The hatchback performed poorly in the side impact tests and its bodyshell was rated as borderline unstable.
The New Car Assessment Programme for Latin America and the Caribbean (Latin NCAP) has crash-tested the made-in-India Suzuki Swift. The hatchback scored a disappointing zero stars in the crash test.
The Swift that was crash tested by Latin NCAP was equipped with two airbags. As per Latin NCAP, the results are valid for both, the hatchback and the sedan (Dzire).
In the crash test, the Swift achieved 15.53 percent (6.21 points) in Adult Occupant protection, 0 percent (0 points) in Child Occupant protection, 66.07 percent (31.71 points) in Pedestrian and Vulnerable Road Users protection and 6.98 percent (3 points) for its Safety Assistance systems.
Latin NCAP says that the 0-star result attributes to poor side impact protection, a low whiplash score, the lack of standard side protection airbags, absence of ESC, the use of a lap belt in the rear centre seat, instead on a three-point unit, and because of Suzuki not recommending CRS (Child Restraint Systems).
Latin NCAP further noted that while the protection offered to the driver’s and passenger’s head and neck was good, the driver’s chest area showed weak protection. Adding to that, the driver’s and one of the passenger’s knees showed only marginal protection as they could have an impact with structures behind the dashboard. The other passenger knee, meanwhile, showed good protection.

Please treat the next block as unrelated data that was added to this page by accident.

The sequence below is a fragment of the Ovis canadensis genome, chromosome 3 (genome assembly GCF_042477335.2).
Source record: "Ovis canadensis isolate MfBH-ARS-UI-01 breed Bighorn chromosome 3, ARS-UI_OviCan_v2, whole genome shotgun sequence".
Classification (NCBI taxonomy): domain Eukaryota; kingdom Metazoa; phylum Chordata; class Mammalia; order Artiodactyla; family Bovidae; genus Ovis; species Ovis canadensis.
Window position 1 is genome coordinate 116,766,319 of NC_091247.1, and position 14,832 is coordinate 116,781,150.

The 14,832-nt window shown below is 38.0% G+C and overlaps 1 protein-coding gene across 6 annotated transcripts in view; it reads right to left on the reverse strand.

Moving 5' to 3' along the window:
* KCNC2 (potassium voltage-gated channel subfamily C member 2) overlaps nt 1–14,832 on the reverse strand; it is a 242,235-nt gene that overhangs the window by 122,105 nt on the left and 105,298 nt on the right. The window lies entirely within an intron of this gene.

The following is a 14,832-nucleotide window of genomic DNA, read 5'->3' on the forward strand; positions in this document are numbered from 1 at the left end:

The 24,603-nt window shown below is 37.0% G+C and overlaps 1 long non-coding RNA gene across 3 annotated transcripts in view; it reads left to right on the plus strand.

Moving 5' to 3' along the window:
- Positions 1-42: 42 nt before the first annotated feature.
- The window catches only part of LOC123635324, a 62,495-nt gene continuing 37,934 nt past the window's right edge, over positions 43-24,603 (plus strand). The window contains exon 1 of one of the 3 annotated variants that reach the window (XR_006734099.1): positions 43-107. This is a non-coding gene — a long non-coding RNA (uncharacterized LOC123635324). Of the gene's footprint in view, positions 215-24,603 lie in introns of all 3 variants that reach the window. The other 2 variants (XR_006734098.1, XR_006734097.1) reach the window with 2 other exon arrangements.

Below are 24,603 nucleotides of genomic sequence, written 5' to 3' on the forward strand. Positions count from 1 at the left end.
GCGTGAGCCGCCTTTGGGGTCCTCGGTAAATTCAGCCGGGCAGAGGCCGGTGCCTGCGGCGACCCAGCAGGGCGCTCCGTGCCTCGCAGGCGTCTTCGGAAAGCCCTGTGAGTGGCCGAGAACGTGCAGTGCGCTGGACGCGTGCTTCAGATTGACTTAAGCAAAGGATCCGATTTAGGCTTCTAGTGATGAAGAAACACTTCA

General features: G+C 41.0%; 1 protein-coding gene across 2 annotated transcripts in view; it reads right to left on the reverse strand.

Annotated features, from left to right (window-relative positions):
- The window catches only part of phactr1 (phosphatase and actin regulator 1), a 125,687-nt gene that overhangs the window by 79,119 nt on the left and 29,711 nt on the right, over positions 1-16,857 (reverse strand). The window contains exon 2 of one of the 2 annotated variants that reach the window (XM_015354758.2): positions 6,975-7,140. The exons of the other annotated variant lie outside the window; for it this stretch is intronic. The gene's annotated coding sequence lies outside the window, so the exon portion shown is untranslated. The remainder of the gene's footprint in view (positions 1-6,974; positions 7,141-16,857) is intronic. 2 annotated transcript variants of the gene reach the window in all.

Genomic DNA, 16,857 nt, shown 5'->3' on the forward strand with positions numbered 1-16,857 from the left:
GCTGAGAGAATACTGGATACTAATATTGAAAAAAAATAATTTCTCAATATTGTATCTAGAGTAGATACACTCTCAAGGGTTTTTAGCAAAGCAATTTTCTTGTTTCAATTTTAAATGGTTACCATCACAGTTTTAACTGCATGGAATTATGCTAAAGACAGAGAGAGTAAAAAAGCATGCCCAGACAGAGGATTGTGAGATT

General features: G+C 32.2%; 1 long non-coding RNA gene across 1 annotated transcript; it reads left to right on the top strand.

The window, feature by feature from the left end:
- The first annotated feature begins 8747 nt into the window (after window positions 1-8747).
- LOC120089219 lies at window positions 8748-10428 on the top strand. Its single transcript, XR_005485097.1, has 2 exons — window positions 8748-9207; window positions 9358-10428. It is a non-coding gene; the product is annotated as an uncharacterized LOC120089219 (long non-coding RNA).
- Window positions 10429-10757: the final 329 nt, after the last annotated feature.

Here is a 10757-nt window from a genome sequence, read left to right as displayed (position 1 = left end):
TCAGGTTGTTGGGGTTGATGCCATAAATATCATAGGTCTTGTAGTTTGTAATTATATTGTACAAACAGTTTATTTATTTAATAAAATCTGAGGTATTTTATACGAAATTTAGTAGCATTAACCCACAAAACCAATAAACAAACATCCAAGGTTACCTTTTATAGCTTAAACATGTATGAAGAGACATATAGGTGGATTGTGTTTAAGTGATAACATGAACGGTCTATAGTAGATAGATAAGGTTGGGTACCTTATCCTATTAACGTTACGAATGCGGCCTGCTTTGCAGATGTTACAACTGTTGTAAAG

In terms of side impact, the head and pelvis protection were good, abdomen protection was adequate but the chest protection was poor, resulting in zero points in this test. Overall, the bodyshell was rated as borderline unstable due to asymmetries and the Swift was adjudged not capable of withstanding further loadings.
Global NCAP vs Latin NCAP crash test results
Interestingly, while this current-gen Swift scored zero stars in the Latin NCAP tests, a similar current-gen model was also tested by Global NCAP in 2018, where it was awarded a 2-star safety rating. The difference in these results is mainly down to the differences in testing protocol of Global NCAP and Latin NCAP.
In Global NCAP’s tests, the cars are subjected to just the front offset crash test. In this test, the cars are driven at 64kph and with a 40 percent overlap into a deformable barrier, which is equivalent of a crash between two cars of the same weight, both moving at 50kph.
As for Latin NCAP, aside from the front offset crash test, the cars are also subjected to more comprehensive tests like the side impact test into a moveable and deformable barrier, and the side pole impact test. It was in the side impact test that the Swift scored zero points, as mentioned earlier. This could be the major reason for the differences in safety rating by Global NCAP and Latin NCAP. However, it is also possible that the cars tested by the two authorities may have some minor differences in terms of specifications and build quality, affecting the result.
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